Ruby Deevoy: There’s no shame or danger in using cannabis as a medicine

Ruby Deevoy is one of Britain’s most prominent cannabis journalists. She contributes to many major publications including The Independent, The Mirror, The Express, The Sun, Daily Mail, Good Health, Natural Health, Stylist, Top Sante, Elle, Red and many more.

She’s founder of The CBD Consultancy, primary press member for The Cannabis Industry Council and works closely with cannabis patients, members of The CIC and Women in Cannabis Leadership group to stay up to date on all the latest information emerging in the cannabis sector.

Ruby spoke to us about the obstacles to the full medical potential of cannabis being realised, the major impact it is having on patients’ lives and what more needs to be done to get the message out to others who could benefit from it.

What is the current situation with medical cannabis in the UK?

The UK clearly has the potential to become a global leader in the cannabis industry. Interest from patients and investors is consistently growing, evidence is constantly building, even the narrative is gradually changing. Currently, we have a strong medical cannabis foundation to build upon, with access improving all the time as more and more clinics open up and patients realise medical cannabis is a very real option for them. But there’s a long way to go.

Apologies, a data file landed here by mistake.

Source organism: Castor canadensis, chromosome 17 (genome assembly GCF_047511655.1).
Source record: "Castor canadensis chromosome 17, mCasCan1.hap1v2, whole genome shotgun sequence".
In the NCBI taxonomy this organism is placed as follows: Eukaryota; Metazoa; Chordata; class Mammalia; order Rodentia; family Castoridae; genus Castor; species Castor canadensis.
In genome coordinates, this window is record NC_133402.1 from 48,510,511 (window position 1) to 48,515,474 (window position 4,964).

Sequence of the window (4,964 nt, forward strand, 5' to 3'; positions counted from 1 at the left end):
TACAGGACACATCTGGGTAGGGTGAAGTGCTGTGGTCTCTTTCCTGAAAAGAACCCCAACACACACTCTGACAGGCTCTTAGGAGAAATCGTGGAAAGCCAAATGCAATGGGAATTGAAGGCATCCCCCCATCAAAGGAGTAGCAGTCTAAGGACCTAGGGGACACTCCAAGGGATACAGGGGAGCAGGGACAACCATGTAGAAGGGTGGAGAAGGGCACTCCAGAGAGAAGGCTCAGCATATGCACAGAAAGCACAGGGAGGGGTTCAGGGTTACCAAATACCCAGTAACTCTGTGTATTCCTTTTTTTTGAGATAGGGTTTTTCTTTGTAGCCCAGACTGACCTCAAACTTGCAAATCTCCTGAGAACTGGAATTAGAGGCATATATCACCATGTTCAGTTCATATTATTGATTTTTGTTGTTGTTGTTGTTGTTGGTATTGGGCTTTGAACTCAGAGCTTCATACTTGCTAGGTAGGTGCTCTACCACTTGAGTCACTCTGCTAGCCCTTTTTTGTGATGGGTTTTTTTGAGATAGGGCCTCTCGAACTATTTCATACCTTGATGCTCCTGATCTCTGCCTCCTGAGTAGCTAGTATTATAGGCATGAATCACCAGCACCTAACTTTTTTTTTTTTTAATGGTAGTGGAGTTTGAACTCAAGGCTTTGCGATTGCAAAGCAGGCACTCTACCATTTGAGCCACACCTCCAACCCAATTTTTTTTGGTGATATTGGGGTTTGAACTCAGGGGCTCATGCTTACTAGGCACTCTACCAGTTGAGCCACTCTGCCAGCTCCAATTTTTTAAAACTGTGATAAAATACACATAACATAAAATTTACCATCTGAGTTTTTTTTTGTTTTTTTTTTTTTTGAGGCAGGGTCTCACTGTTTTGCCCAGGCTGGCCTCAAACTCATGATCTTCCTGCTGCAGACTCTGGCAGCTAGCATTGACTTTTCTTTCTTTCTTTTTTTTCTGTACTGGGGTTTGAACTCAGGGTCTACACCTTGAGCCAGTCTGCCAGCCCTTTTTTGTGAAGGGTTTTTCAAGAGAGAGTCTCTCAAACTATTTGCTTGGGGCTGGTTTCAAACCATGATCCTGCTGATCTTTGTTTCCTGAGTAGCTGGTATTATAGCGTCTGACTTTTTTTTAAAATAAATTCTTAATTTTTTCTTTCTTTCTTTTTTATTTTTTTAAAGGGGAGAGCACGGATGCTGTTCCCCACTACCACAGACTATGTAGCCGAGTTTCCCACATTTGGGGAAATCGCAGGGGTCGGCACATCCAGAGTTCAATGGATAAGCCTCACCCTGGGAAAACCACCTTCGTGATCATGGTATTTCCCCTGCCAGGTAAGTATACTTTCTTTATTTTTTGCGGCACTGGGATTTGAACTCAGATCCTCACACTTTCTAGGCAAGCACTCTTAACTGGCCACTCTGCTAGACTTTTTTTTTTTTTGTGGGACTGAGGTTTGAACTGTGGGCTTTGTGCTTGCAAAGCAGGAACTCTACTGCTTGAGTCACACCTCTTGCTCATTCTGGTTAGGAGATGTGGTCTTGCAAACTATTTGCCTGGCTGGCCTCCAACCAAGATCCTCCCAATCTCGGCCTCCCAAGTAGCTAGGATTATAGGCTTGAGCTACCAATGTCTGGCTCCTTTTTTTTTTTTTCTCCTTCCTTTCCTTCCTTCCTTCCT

Right now, there are many patients who also can’t afford a private medical cannabis prescription. People on disability allowance, carer’s allowance or supporting a family and chronically ill child find the cost unrealistic and devastating. As cannabis medications are not as readily available on the NHS as our government likes to make out, patients are being left in desperate situations. 

For some, this isn’t the case – particularly those on subsidised programmes. Being able to access cannabis at an affordable price has been (and continues to be) transformational for thousands of patients. 

What got us here? 


On the negative side: red tape, archaic regulation, a ‘profit over patient’ medical model and propaganda-fuelled prohibition supported by mainstream media. On the positive: public patient advocacy, an increase in interest from doctors, a growth in robust evidence, a shift in narrative in some press coverage.

What do you think should happen next? 

Patients need to be put front and centre by the medical cannabis industry, and feel it. Right now, most patients do not feel they are considered as human beings by the sector – just numbers. They want their voices to be heard, they want product that is affordable and high quality. Increased education and awareness needs to continue, ideally with more high profile advocates getting involved as this helps change the media narrative, fast. 

Patients who you’ve met – what has been their experience of accessing medical cannabis? 

Overall, patients say that the process of obtaining a prescription is very simple, the care from the clinics is vastly superior to what they have previously experienced on the NHS and cannabis medications have been life-changing. However, they always comment on the ‘astronomical’ prices, inconsistency of products and poor customer service outside of the clinician consultations which are generally reported as very positive.